A retired Texas Ranger recalls a career that took him from shootouts in South Texas to film sets in Hollywood.
When his picture appeared on the cover of Texas Monthly, Joaquin Jackson became the icon of the modern Texas Rangers. Nick Nolte modeled his character in the movie Extreme Prejudice on him. Jackson even had a speaking part of his own in The Good Old Boys with Tommy Lee Jones. But the role that Jackson has always played the best is that of the man who wears the silver badge cut from a Mexican cinco peso coin, a working Texas Ranger. Legend says that one Ranger is all it takes to put down lawlessness and restore the peace: one riot, one Ranger. In this adventure-filled memoir, Joaquin Jackson recalls what it was like to be the Ranger who responded when riots threatened, violence erupted, and criminals needed to be brought to justice across a wide swath of the Texas-Mexico border from 1966 to 1993.
Jackson has dramatic stories to tell. Defying all stereotypes, he was the one Ranger who ensured a fair election—and an overwhelming win for La Raza Unida party candidates—in Zavala County in 1972. He followed legendary Ranger Captain Alfred Y. Allee Sr. into a shootout at the Carrizo Springs jail that ended a prison revolt and left him with nightmares. He captured “The See More Kid,” an elusive horse thief and burglar who left clean dishes and swept floors in the houses he robbed. He investigated the 1988 shootings in Big Bend’s Colorado Canyon and tried to understand the motives of the Mexican teenagers who terrorized three river rafters and killed one. He even helped train Afghan mujahedin warriors to fight the Soviet Union.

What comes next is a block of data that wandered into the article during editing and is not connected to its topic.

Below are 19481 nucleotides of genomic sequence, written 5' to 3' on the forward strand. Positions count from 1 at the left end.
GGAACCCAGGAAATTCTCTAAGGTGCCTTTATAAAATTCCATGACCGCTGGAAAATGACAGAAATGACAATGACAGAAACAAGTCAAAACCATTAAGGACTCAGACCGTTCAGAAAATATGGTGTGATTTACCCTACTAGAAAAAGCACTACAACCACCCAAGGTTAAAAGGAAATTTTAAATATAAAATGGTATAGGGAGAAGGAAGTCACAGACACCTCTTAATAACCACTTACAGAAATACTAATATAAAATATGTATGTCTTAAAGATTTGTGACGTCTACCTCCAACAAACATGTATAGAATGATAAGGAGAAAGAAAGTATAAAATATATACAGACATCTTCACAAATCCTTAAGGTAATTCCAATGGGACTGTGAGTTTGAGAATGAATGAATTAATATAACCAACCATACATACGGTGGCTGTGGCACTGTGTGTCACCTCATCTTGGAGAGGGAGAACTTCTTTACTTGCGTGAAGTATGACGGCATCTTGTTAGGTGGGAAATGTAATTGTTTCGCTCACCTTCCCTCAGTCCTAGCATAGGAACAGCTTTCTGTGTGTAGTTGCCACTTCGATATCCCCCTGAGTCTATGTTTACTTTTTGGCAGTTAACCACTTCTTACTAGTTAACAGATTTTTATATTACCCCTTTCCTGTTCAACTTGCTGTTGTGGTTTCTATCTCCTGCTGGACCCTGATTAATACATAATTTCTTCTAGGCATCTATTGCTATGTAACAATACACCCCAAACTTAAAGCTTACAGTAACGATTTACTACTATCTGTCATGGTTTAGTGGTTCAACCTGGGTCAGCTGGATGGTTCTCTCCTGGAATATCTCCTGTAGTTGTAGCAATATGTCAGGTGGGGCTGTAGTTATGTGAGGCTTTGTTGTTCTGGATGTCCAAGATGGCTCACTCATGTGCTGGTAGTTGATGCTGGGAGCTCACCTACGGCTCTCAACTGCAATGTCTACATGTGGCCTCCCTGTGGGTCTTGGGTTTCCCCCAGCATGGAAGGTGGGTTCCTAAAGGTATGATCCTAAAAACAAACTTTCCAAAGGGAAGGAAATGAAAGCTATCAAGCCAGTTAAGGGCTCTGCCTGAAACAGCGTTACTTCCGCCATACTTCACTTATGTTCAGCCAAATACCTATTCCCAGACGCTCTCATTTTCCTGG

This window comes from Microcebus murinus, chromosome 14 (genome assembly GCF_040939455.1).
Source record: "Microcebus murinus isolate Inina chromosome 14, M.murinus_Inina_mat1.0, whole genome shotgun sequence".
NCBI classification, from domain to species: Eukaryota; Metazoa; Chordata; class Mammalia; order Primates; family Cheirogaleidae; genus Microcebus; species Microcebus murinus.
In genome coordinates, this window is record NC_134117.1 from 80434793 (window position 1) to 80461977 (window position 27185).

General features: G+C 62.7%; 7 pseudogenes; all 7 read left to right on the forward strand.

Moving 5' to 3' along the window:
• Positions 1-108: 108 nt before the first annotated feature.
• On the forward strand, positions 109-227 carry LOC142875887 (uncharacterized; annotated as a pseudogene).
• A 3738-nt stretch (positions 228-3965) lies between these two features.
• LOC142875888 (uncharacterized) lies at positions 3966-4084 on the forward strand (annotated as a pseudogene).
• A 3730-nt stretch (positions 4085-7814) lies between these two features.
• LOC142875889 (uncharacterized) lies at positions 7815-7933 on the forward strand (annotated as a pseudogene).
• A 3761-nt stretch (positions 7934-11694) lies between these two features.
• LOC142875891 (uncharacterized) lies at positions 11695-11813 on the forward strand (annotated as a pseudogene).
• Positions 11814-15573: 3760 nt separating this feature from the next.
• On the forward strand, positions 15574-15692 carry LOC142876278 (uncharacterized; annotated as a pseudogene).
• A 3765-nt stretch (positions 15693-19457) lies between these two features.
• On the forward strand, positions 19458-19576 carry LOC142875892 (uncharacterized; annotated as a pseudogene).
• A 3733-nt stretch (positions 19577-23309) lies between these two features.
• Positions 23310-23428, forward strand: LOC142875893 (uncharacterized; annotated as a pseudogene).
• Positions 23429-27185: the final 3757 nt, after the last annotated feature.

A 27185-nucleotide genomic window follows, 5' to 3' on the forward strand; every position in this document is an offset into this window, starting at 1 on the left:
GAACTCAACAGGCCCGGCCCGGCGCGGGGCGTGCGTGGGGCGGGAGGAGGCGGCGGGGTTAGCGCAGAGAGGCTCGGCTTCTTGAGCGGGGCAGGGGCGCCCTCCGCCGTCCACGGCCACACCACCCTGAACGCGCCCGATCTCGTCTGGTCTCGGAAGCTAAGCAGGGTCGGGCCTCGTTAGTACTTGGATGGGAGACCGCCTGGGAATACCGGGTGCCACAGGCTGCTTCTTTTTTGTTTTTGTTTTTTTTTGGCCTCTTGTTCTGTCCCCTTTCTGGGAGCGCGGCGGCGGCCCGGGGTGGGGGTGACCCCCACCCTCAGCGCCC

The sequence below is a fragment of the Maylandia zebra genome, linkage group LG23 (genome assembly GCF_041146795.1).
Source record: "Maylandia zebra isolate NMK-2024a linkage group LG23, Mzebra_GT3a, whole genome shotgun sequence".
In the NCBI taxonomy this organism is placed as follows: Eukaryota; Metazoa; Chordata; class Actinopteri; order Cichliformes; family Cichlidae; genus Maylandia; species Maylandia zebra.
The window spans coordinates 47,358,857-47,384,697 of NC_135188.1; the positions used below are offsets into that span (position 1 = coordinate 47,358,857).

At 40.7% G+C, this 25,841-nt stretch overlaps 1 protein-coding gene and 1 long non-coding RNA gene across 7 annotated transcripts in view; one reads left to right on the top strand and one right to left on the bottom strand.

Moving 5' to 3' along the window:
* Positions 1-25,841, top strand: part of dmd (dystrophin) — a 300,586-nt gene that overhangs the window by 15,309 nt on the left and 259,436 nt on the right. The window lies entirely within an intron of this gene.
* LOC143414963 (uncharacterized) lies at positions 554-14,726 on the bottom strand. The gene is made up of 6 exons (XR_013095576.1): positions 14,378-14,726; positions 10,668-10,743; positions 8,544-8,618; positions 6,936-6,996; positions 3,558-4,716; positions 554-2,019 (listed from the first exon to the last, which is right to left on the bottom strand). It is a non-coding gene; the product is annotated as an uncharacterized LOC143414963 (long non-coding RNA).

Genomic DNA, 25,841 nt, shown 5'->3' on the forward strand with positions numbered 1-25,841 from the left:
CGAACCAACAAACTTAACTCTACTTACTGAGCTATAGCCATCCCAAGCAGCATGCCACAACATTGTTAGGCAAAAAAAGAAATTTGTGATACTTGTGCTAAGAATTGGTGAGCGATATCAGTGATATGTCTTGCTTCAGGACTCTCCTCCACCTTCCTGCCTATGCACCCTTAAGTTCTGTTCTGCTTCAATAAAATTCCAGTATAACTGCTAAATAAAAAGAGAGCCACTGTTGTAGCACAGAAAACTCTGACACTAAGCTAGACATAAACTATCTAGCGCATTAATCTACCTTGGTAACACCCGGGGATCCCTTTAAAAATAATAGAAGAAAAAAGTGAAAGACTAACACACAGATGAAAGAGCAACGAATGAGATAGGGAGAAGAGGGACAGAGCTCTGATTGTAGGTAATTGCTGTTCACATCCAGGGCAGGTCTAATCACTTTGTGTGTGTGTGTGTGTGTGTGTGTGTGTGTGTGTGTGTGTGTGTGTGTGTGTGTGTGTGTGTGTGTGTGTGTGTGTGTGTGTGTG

Jackson’s tenure in the Texas Rangers began when older Rangers still believed that law need not get in the way of maintaining order, and concluded as younger Rangers were turning to computer technology to help solve crimes. Though he insists, “I am only one Ranger. There was only one story that belonged to me,” his story is part of the larger story of the Texas Rangers becoming a modern law enforcement agency that serves all the people of the state. It’s a story that’s as interesting as any of the legends. And yet, Jackson’s story confirms the legends, too. With just over a hundred Texas Rangers to cover a state with 267,399 square miles, any one may become the one Ranger who, like Joaquin Jackson in Zavala County in 1972, stops one riot.
“A powerful, moving read . . . One Ranger is as fascinating as the memoirs of nineteenth-century Rangers James Gillett and George Durham, and the histories by Frederick Wilkins and Walter Prescott Webb—and equally as important.” —True West
“A straight-shooting book that blow[s] a few holes in the Ranger myth while providing more ammunition for the myth’s continuation. . . . Reads more like a novel than [an] autobiography.” —Austin American-Statesman